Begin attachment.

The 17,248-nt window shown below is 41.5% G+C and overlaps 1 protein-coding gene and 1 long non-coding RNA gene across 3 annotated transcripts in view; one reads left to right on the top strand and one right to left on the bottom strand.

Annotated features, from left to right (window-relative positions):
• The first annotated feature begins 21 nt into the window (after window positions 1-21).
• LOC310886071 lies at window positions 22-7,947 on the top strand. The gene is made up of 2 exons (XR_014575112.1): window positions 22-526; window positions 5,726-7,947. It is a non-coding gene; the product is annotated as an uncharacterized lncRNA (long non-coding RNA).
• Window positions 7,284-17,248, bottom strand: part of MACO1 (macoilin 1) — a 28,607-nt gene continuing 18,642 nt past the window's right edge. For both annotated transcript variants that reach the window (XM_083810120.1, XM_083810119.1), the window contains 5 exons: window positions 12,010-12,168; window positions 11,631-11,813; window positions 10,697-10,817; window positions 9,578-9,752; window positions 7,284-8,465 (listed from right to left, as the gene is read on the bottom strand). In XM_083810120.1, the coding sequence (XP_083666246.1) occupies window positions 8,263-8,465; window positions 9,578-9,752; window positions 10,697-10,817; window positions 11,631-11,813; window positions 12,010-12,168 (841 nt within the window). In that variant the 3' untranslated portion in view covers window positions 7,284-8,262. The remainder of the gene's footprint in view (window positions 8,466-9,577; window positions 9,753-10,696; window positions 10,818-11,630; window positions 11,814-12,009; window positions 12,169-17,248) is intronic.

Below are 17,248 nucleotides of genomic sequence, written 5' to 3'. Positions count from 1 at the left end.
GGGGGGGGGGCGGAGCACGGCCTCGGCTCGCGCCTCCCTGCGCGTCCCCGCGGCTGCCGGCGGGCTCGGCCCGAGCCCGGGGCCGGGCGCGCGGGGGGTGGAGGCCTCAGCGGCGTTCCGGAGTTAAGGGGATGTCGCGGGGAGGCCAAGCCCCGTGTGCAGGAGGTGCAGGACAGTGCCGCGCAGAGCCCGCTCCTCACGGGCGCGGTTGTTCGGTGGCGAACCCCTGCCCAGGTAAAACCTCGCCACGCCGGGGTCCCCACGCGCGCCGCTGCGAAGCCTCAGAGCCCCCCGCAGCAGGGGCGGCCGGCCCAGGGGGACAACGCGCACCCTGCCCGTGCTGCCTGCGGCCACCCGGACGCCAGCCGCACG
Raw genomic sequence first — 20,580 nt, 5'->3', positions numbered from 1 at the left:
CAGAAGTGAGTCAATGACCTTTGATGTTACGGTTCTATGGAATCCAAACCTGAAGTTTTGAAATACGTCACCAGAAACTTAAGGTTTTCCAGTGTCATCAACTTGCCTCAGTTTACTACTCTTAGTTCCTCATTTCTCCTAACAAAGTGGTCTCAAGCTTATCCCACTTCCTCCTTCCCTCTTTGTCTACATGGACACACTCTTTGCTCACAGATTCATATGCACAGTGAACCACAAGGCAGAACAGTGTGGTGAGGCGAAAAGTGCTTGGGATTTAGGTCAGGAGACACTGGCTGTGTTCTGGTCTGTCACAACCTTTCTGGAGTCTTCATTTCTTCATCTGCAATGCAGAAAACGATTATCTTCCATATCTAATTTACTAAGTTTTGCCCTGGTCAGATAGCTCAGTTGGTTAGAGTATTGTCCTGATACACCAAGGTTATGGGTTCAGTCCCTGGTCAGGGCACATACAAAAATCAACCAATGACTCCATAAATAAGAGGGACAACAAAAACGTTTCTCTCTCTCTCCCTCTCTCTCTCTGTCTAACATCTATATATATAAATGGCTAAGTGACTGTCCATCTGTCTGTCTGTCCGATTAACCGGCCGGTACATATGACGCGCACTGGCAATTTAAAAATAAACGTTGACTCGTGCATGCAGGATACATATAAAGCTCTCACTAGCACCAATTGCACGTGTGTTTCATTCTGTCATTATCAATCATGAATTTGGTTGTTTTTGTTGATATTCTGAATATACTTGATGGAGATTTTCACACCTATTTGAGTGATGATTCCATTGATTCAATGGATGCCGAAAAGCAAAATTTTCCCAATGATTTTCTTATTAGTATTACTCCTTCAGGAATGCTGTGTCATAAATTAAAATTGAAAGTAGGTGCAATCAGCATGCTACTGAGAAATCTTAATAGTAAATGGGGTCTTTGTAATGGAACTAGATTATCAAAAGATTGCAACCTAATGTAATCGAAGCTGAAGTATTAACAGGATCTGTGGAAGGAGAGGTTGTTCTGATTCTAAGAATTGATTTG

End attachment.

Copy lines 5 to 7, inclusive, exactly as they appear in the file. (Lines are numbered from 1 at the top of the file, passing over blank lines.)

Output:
• Window positions 7,284-17,248, bottom strand: part of MACO1 (macoilin 1) — a 28,607-nt gene continuing 18,642 nt past the window's right edge. For both annotated transcript variants that reach the window (XM_083810120.1, XM_083810119.1), the window contains 5 exons: window positions 12,010-12,168; window positions 11,631-11,813; window positions 10,697-10,817; window positions 9,578-9,752; window positions 7,284-8,465 (listed from right to left, as the gene is read on the bottom strand). In XM_083810120.1, the coding sequence (XP_083666246.1) occupies window positions 8,263-8,465; window positions 9,578-9,752; window positions 10,697-10,817; window positions 11,631-11,813; window positions 12,010-12,168 (841 nt within the window). In that variant the 3' untranslated portion in view covers window positions 7,284-8,262. The remainder of the gene's footprint in view (window positions 8,466-9,577; window positions 9,753-10,696; window positions 10,818-11,630; window positions 11,814-12,009; window positions 12,169-17,248) is intronic.

Below are 17,248 nucleotides of genomic sequence, written 5' to 3'. Positions count from 1 at the left end.
GGGGGGGGGGCGGAGCACGGCCTCGGCTCGCGCCTCCCTGCGCGTCCCCGCGGCTGCCGGCGGGCTCGGCCCGAGCCCGGGGCCGGGCGCGCGGGGGGTGGAGGCCTCAGCGGCGTTCCGGAGTTAAGGGGATGTCGCGGGGAGGCCAAGCCCCGTGTGCAGGAGGTGCAGGACAGTGCCGCGCAGAGCCCGCTCCTCACGGGCGCGGTTGTTCGGTGGCGAACCCCTGCCCAGGTAAAACCTCGCCACGCCGGGGTCCCCACGCGCGCCGCTGCGAAGCCTCAGAGCCCCCCGCAGCAGGGGCGGCCGGCCCAGGGGGACAACGCGCACCCTGCCCGTGCTGCCTGCGGCCACCCGGACGCCAGCCGCACG